1. “Cool! Fake barf!” Do you tend to get people the same gifts you got them when they were five? I’m not saying that’s wrong… if they LIKE it. They may think, “Oh, well, I know Tom will get me wax lips or some shit, because he thinks were still in middle school, and guess it would be hilarious, if I were still twelve.” It can be funny if you’re forty and still buying gag gifts, but if it isn’t... you’re just the asshole who buys crap gifts. A good way to avoid this title is to make sure the gift is taken in its intended spirit. Just ask his wife, or daughter, or whomever—I mention the women because they generally perceive emotion well. And try to be subtle—after all, Christmas is the season of deception.

2. “I know she loves dolphins.” It’s tempting to take the ‘easy out' gift if your friends (and we all have these friends; I was one of these people for years) have a collection of some kind that you can tack one more item onto. Whether it’s Star Trek, kittens, Coke products or Elvis, always be wary of the fact that they could get over this thing in a minute, and probably make billions on ebay selling it to mega-collectors, just so they can get that one whole room in their house back. I would suggest falling back on themed gifts only as a last resort; if the person is incredibly difficult to shop for, or is still in the early throes of passion with their obsession of choice, and will squeal with delight at any of the paraphernalia. Beware, though: people who love the I Love Lucy television show? Might not necessarily desire the I Love Lucy coasters and hot-pad set. Gauge both the level and particulars of the fetish before you shop.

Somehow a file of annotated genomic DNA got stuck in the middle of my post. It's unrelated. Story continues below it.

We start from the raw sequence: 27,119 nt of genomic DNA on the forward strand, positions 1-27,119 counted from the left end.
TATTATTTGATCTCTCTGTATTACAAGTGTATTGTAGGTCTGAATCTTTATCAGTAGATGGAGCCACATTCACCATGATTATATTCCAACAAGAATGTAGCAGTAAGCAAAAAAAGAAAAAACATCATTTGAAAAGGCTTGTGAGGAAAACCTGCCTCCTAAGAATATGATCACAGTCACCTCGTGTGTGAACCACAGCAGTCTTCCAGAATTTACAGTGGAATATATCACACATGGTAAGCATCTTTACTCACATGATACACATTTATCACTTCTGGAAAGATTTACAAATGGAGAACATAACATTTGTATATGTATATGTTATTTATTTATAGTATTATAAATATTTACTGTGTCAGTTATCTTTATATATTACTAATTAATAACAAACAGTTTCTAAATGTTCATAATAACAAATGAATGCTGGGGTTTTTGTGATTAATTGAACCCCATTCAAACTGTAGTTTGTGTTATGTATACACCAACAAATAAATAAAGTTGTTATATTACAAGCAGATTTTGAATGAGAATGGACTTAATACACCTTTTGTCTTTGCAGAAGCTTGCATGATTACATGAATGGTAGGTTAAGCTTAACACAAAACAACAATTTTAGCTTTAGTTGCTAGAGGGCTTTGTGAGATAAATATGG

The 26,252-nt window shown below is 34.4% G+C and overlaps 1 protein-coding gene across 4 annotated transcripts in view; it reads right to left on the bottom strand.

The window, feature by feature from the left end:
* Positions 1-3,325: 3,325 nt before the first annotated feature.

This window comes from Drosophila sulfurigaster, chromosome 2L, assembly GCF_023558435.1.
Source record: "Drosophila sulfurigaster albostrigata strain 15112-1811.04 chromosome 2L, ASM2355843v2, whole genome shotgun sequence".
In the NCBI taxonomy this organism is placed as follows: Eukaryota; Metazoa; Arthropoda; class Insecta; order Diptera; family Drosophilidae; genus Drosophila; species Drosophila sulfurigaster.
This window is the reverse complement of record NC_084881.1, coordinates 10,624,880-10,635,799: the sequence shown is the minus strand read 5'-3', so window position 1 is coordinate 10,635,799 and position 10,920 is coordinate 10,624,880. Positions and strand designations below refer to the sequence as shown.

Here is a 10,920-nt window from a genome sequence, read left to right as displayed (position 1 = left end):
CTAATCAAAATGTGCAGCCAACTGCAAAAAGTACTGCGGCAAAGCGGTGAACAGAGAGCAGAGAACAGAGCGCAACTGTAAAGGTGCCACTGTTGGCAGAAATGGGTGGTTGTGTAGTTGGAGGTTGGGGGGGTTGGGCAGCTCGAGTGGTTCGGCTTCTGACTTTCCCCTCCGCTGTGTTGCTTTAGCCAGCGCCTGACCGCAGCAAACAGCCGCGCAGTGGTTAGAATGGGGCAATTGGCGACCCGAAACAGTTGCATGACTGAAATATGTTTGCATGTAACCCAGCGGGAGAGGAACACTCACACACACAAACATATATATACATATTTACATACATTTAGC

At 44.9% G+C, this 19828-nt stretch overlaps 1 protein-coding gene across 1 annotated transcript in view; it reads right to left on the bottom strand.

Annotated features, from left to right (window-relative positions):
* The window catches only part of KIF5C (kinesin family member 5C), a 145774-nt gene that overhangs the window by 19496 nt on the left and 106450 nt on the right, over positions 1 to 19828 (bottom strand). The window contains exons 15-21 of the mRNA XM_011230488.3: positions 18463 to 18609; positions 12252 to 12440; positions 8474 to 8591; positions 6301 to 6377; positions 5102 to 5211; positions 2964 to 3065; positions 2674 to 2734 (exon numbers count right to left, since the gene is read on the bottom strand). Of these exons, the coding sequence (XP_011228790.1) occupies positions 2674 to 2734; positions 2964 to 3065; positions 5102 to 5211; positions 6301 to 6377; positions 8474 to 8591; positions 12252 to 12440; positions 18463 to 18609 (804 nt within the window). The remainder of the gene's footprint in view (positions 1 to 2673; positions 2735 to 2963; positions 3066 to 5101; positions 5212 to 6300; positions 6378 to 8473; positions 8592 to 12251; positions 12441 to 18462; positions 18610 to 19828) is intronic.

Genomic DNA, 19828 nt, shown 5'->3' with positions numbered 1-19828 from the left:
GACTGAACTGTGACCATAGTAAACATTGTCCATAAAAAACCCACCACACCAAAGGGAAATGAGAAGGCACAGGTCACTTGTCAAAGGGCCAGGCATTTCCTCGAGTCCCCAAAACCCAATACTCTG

3a. Spend appropriately. If you make a reasonable amount of money and buy everyone you know dollar-store gifts, the warmth you’re feeling isn’t the love of your relatives—it’s the heat from the flames of your toasty suite in Hell. Congratulations on making a success of your life, but Christmas is all about sharing what you have. It’s not your duty to spend half your annual salary, but be generous; give a gift you know they wouldn’t be able to afford on their own (but don’t hold it over their head; that’s just petty and I hate it and who the hell do you think you are, anyway?). Contrarily, if you have no money whatsoever, don’t go into debt trying to buy your mother a horse. Spend according to what you can honestly afford; if you're poor, they will understand (but spring for the new car if you have the cash, damn).